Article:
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National Clearinghouse on Homeless Youth and Families

Economic Characteristics

The Economic Well-Being of Youth Transitioning from Foster Care: Opportunity Passport Participant Survey Results Show Employment Helps Many Thrive

The Economic Well-Being of Youth Transitioning from Foster Care: Opportunity Passport Participant Survey Results Show Employment Helps Many Thrive
Electronically published journal article, but not part of an issue

No

Abstract

The Jim Casey Initiative’s Opportunity Passport program is a matched-savings intervention to help improve the financial capabilities of young people as they transition from foster care to adulthood. This research brief presents key findings from the survey data of program participants since 2008. The employment data includes rates, full-time status, average hours worked per week, hourly wages, and training experiences. Results indicate that Opportunity Passport participants seem to be faring well in employment. A higher proportion of Opportunity Passport participants are employed compared with young people in the general population as well as 17- and 19-year old National Youth in Transition Database respondents. However, some participants lagged behind others in employment gains, including young parents and young people in group placements.The brief provides recommendations for how policymakers and service providers should use this information to more effectively support young people. 

Accession number
25653
Type new
Brief
Organization

Annie E. Casey Foundation

Series
Jim Casey Youth Opportunities Initiative
Year published new
2017
Availability

Available free of charge on the Annie E. Casey website at: https://www.aecf.org/m/resourcedoc/aecf-theeconomicwellbeingofyouth-201…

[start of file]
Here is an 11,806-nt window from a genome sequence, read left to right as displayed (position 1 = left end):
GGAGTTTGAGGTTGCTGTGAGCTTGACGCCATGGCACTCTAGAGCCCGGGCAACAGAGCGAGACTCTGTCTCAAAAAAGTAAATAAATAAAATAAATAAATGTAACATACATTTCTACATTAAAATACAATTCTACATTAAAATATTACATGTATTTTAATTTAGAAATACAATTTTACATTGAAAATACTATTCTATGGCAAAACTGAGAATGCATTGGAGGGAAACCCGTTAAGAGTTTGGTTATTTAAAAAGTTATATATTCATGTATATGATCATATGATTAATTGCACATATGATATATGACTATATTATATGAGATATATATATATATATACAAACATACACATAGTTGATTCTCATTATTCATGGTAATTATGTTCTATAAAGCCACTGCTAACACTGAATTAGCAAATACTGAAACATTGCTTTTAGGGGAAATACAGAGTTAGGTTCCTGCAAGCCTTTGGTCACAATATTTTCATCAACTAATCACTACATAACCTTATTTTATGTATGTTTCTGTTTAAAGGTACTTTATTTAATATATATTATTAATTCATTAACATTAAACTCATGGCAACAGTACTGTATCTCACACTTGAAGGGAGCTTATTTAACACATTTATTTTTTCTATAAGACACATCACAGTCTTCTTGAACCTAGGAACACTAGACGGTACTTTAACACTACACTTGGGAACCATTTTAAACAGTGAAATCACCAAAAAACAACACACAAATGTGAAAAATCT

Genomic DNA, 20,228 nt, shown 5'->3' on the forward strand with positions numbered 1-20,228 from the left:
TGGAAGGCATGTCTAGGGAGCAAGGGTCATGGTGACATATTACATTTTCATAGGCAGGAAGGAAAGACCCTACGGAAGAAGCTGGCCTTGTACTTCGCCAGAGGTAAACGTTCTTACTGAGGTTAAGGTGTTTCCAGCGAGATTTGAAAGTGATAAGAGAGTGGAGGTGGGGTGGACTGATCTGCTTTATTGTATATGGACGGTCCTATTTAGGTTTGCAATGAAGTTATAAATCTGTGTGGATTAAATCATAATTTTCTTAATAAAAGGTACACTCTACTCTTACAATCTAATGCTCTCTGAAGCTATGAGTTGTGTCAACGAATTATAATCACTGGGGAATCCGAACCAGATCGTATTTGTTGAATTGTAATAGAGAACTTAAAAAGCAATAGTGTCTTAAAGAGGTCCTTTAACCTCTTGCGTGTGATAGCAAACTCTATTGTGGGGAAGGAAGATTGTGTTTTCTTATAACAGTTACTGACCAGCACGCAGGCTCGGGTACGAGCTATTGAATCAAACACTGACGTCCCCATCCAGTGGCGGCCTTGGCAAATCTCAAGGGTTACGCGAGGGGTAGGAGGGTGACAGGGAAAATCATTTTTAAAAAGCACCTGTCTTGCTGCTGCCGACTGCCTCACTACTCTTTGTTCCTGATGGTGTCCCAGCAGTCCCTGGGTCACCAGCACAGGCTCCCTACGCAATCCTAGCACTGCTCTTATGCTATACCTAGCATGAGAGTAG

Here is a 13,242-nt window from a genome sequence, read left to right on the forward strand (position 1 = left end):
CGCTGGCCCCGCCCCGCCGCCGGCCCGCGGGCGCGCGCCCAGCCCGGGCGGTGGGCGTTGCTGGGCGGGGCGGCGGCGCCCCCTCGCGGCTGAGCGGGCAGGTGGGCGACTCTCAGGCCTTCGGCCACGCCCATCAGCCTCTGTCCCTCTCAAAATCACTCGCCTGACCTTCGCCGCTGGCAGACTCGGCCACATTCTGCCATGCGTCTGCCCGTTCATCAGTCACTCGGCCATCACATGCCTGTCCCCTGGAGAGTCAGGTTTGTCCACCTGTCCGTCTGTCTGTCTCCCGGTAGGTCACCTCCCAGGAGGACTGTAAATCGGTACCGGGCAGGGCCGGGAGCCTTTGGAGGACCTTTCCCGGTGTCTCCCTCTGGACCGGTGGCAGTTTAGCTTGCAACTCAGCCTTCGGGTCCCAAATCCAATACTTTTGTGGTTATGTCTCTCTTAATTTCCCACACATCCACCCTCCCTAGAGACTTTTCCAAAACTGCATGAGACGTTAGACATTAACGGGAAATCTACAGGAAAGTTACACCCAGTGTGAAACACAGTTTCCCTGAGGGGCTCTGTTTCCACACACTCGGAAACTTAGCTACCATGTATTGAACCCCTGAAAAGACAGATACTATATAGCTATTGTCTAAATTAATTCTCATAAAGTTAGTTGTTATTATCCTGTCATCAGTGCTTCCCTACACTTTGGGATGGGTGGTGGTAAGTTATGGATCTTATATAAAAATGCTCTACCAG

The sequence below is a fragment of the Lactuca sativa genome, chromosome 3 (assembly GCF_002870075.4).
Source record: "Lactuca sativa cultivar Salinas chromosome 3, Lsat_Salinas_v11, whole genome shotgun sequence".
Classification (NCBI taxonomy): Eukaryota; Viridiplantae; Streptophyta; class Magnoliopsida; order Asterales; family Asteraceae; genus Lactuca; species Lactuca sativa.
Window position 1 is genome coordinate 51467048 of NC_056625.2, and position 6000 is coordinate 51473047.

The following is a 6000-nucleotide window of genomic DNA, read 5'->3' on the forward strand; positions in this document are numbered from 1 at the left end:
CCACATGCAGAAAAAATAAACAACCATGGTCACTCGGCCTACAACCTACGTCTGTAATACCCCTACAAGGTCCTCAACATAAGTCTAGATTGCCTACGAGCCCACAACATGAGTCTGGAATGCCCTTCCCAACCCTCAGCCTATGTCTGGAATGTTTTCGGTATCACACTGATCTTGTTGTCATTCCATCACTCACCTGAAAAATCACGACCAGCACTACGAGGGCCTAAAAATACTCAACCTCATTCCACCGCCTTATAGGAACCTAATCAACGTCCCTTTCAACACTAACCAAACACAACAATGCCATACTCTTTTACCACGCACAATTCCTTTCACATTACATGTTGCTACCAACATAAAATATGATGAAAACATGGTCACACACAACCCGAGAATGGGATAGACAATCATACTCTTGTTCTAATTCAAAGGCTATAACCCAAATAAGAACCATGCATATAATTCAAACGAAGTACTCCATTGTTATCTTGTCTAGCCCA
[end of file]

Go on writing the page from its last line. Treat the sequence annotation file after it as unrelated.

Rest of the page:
Global Homelessness in a Post-Recession World

Global Homelessness in a Post-Recession World
Electronically published journal article, but not part of an issue

No

Abstract

This journal article describes a study of the global impact of the Great Recession of the late 2000s and early 2010s on trends for unsheltered homelessness in twenty of the largest municipalities in the Organisation for Economic Cooperation and Development (OECD). The authors hypothesized a direct relationship between the recession and the level of homelessness. The Great Recession resulted in changes in homeless populations throughout the world. This economic crisis impacted economies in ways that put severe pressures on housing, particularly at lower-income brackets. The recession was generated by a housing bubble, which then constricted capital markets for housing. After the immediate crisis, economic stabilization was followed by stagflation or deflation with flat or decreasing wages in middle- to low-income brackets and high unemployment. Many governments responded with austerity measures to decrease public spending. The researchers focused on the roofless population (i.e., those without shelter of any kind, sleeping rough). In addition to affecting adults and families, the recession also affected unaccompanied youth. One 2012 study found that 75 percent of high school principals in California reported that the number of houseless or living insecure had increased among their students, even in schools within affluent neighborhoods. Results indicate no clear correlation between levels of homelessness and the Great Recession in most cities. While some cities experienced large increases in their identified homeless populations (e.g., London, Vienna, Berlin, Stockholm, Auckland, and Madrid), homelessness declined in other locations following the recession (e.g., Sydney, Budapest, and Tokyo). The authors conclude that there is a relationship between housing crises/recessions and street homelessness that is, however, mediated by factors such as policies, culture, demographics, and migration.   

Accession number
25424
Authors
Bainbridge, J., Carrizales, T.J.
Type new
Journal Article
Organization

Marist College, Poughkeepsie, NY

Journal Name

Journal of Public Management and Social Policy

Volume new
24
Year published new
2017
Availability

Available for download through the journal website at https://digitalscholarship.tsu.edu/cgi/viewcontent.cgi?article=1074&con….